Robin Carnahan, whom I supported in my previous blog posting, unfortunately lost her bid for the U.S. Senate. But, fortunately, so did Christine O’Donnell.
Although not unexpected, I am greatly disappointed that Roy Blunt will soon be seated as the junior Senator from Missouri. In the previous posting I said I was voting for Carnahan partly because of her position on universal health care in contrast to Blunt, who voted against it and has indicated his desire to repeal the new health care laws. While repeal probably won’t happen, I can’t support a Senator who wants to do that.
In addition, in last Sunday’s Kansas City Star, the editorial supporting Carnahan ended by warning, “Blunt would protect the wealthiest at the expense of all others.” From his record, this, sadly, is true, I’m afraid, and that is another reason I voted for Carnahan. And just yesterday I read that Blunt has said, “There isn’t any real science to say we are altering the climate path of the earth” (posted by the Union of Concerned Scientists).
But what about Christine O’Donnell (b. 1969)? She was much in the news in the weeks before the election. There was a lot about her admitting that she “dabbled into witchcraft” while in high school, but I didn’t find that a matter of great concern. What bothered me and a lot of other people were her statements about the important issue of the separation of church and state.
In a debate with now Senator-elect Chris Coons on October 19, O’Donnell challenged her Democratic rival Tuesday to show where the Constitution requires separation of church and state. Of course, she is correct to the extent that the words “separation of church and state” do not appear in the constitution. But she is quite wrong if she thinks that the concept is not firmly there.
It is a historical fact that Baptists played a significant role in promoting the idea of separation of church and state and in securing the passage of the first amendment to the Constitution. Roger Williams (1603-84) was one of the first and most ardent proponents of religious liberty in what became the United States, and he wrote about “the hedge or wall of separation between the garden of the church and the wilderness of the world.” This phrase was picked up later by Thomas Jefferson.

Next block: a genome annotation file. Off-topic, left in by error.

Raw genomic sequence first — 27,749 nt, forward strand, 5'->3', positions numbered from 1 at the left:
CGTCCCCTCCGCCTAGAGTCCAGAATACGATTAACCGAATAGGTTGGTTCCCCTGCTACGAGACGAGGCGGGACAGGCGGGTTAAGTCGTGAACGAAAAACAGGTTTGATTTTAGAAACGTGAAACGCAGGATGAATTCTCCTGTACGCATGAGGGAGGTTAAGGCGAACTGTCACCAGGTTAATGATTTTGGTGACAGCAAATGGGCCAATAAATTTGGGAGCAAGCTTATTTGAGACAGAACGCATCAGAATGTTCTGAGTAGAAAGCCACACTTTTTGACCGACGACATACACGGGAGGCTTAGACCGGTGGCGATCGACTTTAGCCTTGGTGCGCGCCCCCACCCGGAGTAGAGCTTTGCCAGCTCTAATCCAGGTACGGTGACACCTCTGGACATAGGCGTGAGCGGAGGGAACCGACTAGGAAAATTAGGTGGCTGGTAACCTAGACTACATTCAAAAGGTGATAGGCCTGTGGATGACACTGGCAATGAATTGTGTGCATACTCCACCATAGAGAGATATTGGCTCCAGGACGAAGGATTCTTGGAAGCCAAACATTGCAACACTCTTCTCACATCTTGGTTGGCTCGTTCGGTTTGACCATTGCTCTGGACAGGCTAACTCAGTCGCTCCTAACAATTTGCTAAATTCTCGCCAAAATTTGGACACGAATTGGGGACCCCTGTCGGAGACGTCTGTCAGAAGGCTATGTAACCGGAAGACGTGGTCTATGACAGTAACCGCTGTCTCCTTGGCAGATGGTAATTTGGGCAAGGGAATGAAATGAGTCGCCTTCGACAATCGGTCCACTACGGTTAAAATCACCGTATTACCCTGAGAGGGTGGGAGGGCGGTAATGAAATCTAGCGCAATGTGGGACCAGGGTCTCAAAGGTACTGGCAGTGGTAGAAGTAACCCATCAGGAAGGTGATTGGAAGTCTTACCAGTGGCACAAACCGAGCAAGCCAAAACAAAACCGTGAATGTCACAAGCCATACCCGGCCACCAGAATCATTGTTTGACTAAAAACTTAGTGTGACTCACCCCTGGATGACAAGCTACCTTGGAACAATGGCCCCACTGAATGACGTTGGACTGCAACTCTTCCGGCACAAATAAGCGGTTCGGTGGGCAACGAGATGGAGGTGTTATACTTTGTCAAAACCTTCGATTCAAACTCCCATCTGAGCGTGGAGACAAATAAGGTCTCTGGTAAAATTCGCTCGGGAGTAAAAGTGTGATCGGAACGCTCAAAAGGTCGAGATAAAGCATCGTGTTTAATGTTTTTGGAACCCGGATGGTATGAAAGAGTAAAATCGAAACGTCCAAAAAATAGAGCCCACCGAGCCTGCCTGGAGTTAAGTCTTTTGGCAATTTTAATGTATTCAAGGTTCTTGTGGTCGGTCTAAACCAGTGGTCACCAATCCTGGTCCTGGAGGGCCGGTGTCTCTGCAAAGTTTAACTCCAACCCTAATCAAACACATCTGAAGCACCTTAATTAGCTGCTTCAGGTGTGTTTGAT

Writing to the Danbury Baptist Association in 1802, Jefferson used the expression “wall of separation between church and state,” and this is usually understood as his interpretation of the establishment clause of the first amendment.
But even though O’Donnell was not elected yesterday, others with questionable views about the separation of church and state were. As Rev. Barry Lynn, executive director of Americans United for Separation of Church and State, said Wednesday, “Church-state separation is going to be under sustained fire for the next two years in Congress and in many state legislatures.” For example, John Boehner, the likely new Speaker of the House, has been rated 0% by Americans United, indicating his lack of support for the separation of church and state.
Note: Last month there was a six part series on “God in America” aired on PBS. The second sixty-minute segment was titled “A New Eden,” and it was largely about Thomas Jefferson and the Baptists who were the leaders in establishing the separation of church and state. This is available for viewing online at http://www.pbs.org/godinamerica/view/.